Processing Landscape Photos in Lightroom
This article is aimed at being a flash-guide on how I processed one of my landscape photos in Lightroom. Below is the initial image, followed by the final image (click on them to flip between the two):
As you can see, the image changed by a decent amount. It started out dull (because I shot it in RAW), but my edits boosted the color as well as the contrast. Of course, I also cropped the image significantly. My process for editing this photo is slightly different than my process for many of my other photos, just because this photo needed a lot of clarity added. Typically, I hover between zero and thirty for my clarity boosts, even for landscape images, but this photo had no real shadows initially, and a +100 was perhaps the best way to add some. Also, note that this photo was edited using "camera standard" color, not "Adobe standard." I think that the colors are best this way.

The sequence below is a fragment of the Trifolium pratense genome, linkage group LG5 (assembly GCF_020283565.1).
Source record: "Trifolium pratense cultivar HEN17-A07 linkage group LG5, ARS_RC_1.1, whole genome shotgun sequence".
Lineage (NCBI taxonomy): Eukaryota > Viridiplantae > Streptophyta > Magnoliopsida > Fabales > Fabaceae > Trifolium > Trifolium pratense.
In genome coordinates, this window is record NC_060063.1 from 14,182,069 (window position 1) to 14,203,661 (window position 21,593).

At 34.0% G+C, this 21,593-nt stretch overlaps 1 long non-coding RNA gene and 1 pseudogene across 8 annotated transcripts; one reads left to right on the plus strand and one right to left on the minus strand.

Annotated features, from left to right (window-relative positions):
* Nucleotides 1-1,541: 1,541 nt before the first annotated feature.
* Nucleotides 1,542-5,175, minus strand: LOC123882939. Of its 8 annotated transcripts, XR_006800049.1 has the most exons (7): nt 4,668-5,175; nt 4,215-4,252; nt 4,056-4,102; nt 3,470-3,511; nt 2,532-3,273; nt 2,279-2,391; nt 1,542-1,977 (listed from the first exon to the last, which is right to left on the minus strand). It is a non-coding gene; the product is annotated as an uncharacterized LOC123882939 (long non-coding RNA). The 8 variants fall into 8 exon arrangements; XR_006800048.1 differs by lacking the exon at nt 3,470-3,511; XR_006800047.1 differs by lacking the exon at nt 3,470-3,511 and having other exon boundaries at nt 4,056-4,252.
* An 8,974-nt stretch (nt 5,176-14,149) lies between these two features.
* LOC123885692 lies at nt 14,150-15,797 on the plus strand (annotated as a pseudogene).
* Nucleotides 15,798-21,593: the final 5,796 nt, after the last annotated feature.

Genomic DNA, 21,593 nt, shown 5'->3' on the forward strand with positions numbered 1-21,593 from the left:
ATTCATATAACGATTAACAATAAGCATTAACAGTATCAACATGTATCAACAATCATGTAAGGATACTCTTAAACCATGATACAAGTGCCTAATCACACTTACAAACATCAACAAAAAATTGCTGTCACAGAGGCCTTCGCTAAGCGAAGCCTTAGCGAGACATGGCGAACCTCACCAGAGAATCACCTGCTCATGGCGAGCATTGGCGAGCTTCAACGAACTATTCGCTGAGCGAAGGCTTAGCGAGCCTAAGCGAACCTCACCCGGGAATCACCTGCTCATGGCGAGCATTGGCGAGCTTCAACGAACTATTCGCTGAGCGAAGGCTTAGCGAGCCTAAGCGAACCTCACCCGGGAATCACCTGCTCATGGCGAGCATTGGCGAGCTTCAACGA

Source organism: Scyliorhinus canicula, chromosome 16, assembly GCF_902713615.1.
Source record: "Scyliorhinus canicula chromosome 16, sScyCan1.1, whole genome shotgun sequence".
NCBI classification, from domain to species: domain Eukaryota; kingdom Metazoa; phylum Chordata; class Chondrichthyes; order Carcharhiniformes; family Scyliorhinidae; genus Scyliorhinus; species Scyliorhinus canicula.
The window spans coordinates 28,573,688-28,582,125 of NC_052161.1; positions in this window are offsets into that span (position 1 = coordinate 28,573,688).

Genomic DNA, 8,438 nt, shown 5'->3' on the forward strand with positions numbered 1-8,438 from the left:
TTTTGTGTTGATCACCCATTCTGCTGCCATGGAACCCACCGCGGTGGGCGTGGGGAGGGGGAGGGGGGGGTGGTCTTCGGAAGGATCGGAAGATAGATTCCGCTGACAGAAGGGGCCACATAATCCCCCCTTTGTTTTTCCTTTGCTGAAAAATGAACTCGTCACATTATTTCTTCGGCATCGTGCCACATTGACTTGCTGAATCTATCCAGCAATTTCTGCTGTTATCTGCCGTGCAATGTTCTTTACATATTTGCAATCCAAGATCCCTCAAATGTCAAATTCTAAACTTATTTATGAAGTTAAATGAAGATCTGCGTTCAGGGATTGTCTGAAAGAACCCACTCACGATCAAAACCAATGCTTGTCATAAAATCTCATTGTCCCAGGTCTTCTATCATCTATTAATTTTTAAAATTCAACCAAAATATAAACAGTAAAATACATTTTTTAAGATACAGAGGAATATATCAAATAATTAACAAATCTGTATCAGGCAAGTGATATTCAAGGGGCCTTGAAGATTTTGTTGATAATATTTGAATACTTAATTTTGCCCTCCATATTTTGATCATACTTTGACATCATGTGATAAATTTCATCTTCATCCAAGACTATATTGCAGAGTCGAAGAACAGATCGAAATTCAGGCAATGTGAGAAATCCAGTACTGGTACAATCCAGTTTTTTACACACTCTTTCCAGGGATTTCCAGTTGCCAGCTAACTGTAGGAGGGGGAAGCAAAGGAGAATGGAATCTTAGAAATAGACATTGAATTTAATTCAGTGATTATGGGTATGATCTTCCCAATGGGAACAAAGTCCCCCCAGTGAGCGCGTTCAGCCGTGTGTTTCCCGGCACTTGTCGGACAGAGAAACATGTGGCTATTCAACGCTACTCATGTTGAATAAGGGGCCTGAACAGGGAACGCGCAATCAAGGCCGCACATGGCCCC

As you can see above, I started out the image with three major adjustments, aimed at increasing contrast and creating some shadows: +55 contrast, -36 blacks, +100 clarity. All of these are extreme values in comparison to what I typically use, which goes to show that there is no "standard" setting that works for most landscape images.
Then, I adjusted color. As you can see with the actions above along the left, I changed around the temperature (to make the photo more golden), I increased vibrance (which I prefer over saturation), and I shifted some of the colors slightly (which you can see on the right). I try to avoid shifting anything more than twenty points. Going overboard on this adds color noise and weird gradients to your photos.
Lastly, I cropped the photo how I wanted. I adjusted sharpness and noise reduction slightly, using more extreme noise reduction than typical because of the high clarity value.
That's about it! I made a few minor changes afterwards, but all of these were very subtle. The main adjustments are easy: contrast, then color, then sharpness. Learn how to adjust those three, and you'll be great at post-processing. Subtlety is key!